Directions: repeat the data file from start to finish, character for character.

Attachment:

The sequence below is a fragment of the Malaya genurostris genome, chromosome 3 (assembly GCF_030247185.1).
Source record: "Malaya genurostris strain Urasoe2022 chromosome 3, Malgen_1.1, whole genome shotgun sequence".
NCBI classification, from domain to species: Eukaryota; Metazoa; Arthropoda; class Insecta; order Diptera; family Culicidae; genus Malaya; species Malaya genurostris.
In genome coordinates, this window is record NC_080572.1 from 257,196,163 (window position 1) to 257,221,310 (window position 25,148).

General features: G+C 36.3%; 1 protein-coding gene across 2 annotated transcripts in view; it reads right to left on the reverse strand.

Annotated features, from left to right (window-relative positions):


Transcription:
The sequence below is a fragment of the Malaya genurostris genome, chromosome 3 (assembly GCF_030247185.1).
Source record: "Malaya genurostris strain Urasoe2022 chromosome 3, Malgen_1.1, whole genome shotgun sequence".
NCBI classification, from domain to species: Eukaryota; Metazoa; Arthropoda; class Insecta; order Diptera; family Culicidae; genus Malaya; species Malaya genurostris.
In genome coordinates, this window is record NC_080572.1 from 257,196,163 (window position 1) to 257,221,310 (window position 25,148).

General features: G+C 36.3%; 1 protein-coding gene across 2 annotated transcripts in view; it reads right to left on the reverse strand.

Annotated features, from left to right (window-relative positions):